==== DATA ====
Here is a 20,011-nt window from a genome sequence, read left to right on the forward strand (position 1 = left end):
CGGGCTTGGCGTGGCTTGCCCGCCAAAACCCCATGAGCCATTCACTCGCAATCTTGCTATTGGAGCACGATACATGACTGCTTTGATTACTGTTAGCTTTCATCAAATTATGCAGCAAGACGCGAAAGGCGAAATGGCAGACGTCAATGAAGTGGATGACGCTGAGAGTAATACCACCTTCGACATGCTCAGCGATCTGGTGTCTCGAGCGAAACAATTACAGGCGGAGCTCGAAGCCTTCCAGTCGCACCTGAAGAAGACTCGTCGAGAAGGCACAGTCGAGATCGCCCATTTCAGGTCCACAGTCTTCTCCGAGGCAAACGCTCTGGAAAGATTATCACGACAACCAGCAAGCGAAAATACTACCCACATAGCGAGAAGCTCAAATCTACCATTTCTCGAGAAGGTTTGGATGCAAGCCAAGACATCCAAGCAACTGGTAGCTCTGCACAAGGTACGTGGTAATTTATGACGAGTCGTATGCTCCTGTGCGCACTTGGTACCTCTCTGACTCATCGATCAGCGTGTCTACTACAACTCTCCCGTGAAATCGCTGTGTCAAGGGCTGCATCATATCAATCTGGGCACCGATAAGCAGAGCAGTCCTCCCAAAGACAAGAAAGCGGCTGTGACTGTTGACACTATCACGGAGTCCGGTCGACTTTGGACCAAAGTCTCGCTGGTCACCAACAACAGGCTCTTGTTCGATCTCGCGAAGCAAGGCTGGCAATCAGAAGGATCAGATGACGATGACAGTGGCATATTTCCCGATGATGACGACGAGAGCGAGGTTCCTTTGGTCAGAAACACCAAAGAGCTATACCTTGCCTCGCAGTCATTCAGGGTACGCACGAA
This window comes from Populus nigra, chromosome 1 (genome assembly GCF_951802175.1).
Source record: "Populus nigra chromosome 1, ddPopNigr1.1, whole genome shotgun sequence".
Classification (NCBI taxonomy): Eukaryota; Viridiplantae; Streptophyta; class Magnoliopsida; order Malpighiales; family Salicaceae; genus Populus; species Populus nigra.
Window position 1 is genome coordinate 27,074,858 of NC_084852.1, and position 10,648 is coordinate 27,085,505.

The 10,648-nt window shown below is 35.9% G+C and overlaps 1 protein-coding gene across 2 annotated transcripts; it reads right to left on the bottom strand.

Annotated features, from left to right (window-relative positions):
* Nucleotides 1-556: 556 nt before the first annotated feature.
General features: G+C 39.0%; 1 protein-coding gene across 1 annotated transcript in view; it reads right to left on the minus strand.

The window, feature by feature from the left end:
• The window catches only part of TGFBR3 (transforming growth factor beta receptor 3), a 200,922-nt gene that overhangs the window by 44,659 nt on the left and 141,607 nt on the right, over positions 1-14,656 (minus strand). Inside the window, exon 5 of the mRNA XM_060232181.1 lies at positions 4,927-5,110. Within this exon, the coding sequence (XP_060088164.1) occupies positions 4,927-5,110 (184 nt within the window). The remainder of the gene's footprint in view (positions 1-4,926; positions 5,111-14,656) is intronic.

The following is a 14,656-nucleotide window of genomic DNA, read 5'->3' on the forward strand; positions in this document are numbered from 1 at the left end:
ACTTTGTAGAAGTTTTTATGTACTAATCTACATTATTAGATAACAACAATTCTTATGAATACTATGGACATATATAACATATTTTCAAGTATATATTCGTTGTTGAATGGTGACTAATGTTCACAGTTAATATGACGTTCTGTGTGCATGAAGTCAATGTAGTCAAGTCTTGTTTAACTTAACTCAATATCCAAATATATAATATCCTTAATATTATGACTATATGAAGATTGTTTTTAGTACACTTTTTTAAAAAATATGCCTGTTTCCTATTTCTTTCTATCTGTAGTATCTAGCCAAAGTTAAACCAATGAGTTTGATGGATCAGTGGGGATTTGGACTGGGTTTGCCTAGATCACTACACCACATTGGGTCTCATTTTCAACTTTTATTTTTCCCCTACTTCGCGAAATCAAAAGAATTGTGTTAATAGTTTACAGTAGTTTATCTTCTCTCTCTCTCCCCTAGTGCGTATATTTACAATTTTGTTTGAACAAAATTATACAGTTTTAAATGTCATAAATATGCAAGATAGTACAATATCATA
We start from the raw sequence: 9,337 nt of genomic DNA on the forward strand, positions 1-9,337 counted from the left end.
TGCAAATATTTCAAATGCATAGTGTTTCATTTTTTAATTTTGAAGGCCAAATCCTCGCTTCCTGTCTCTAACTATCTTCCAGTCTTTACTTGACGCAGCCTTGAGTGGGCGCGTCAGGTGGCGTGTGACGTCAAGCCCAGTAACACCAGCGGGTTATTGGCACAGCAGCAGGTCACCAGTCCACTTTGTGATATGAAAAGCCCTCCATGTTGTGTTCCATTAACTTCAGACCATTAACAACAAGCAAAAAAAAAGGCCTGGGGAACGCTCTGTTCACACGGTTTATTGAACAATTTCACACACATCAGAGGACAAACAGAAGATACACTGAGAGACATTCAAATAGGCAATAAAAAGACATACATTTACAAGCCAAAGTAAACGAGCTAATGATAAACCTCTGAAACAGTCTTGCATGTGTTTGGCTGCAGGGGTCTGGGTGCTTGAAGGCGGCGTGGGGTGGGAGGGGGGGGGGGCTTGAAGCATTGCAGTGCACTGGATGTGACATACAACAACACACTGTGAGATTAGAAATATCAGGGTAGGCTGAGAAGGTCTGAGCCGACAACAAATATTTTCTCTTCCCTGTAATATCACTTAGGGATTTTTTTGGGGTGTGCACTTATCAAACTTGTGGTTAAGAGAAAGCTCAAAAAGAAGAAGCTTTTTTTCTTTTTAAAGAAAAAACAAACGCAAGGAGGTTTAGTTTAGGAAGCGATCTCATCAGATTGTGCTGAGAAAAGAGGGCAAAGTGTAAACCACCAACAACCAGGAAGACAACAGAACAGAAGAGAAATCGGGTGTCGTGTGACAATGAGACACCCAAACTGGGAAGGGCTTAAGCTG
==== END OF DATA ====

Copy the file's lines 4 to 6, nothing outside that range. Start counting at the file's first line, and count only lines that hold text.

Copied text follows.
Source record: "Populus nigra chromosome 1, ddPopNigr1.1, whole genome shotgun sequence".
Classification (NCBI taxonomy): Eukaryota; Viridiplantae; Streptophyta; class Magnoliopsida; order Malpighiales; family Salicaceae; genus Populus; species Populus nigra.
Window position 1 is genome coordinate 27,074,858 of NC_084852.1, and position 10,648 is coordinate 27,085,505.